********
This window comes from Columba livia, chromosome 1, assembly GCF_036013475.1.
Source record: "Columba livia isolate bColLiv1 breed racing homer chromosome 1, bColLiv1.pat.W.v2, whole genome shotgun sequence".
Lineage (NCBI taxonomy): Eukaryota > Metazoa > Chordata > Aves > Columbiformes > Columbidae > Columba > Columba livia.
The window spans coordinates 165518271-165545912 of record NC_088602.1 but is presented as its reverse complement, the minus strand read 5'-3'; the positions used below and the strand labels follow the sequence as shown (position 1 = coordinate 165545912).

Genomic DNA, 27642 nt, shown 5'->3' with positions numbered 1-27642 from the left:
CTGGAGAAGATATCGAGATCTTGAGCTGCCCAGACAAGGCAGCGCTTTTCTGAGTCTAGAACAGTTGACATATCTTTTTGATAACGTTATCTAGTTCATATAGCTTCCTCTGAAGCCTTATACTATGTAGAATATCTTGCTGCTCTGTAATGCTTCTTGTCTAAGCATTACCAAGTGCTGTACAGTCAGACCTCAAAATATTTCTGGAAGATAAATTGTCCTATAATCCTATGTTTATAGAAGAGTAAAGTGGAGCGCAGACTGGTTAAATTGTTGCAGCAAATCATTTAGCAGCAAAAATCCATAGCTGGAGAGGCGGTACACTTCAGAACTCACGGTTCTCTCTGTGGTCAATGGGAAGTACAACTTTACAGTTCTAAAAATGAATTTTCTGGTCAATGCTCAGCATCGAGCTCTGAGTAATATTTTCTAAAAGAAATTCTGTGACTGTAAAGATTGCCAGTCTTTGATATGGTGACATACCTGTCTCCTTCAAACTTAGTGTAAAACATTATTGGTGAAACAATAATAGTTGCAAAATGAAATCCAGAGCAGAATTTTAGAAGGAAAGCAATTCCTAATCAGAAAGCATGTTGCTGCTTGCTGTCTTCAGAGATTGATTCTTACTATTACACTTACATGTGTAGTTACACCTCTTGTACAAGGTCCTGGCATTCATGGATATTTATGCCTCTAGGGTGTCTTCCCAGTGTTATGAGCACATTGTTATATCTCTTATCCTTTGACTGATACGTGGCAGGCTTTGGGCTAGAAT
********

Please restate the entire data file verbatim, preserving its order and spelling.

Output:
This window comes from Columba livia, chromosome 1, assembly GCF_036013475.1.
Source record: "Columba livia isolate bColLiv1 breed racing homer chromosome 1, bColLiv1.pat.W.v2, whole genome shotgun sequence".
Lineage (NCBI taxonomy): Eukaryota > Metazoa > Chordata > Aves > Columbiformes > Columbidae > Columba > Columba livia.
The window spans coordinates 165518271-165545912 of record NC_088602.1 but is presented as its reverse complement, the minus strand read 5'-3'; the positions used below and the strand labels follow the sequence as shown (position 1 = coordinate 165545912).

Genomic DNA, 27642 nt, shown 5'->3' with positions numbered 1-27642 from the left:
CTGGAGAAGATATCGAGATCTTGAGCTGCCCAGACAAGGCAGCGCTTTTCTGAGTCTAGAACAGTTGACATATCTTTTTGATAACGTTATCTAGTTCATATAGCTTCCTCTGAAGCCTTATACTATGTAGAATATCTTGCTGCTCTGTAATGCTTCTTGTCTAAGCATTACCAAGTGCTGTACAGTCAGACCTCAAAATATTTCTGGAAGATAAATTGTCCTATAATCCTATGTTTATAGAAGAGTAAAGTGGAGCGCAGACTGGTTAAATTGTTGCAGCAAATCATTTAGCAGCAAAAATCCATAGCTGGAGAGGCGGTACACTTCAGAACTCACGGTTCTCTCTGTGGTCAATGGGAAGTACAACTTTACAGTTCTAAAAATGAATTTTCTGGTCAATGCTCAGCATCGAGCTCTGAGTAATATTTTCTAAAAGAAATTCTGTGACTGTAAAGATTGCCAGTCTTTGATATGGTGACATACCTGTCTCCTTCAAACTTAGTGTAAAACATTATTGGTGAAACAATAATAGTTGCAAAATGAAATCCAGAGCAGAATTTTAGAAGGAAAGCAATTCCTAATCAGAAAGCATGTTGCTGCTTGCTGTCTTCAGAGATTGATTCTTACTATTACACTTACATGTGTAGTTACACCTCTTGTACAAGGTCCTGGCATTCATGGATATTTATGCCTCTAGGGTGTCTTCCCAGTGTTATGAGCACATTGTTATATCTCTTATCCTTTGACTGATACGTGGCAGGCTTTGGGCTAGAAT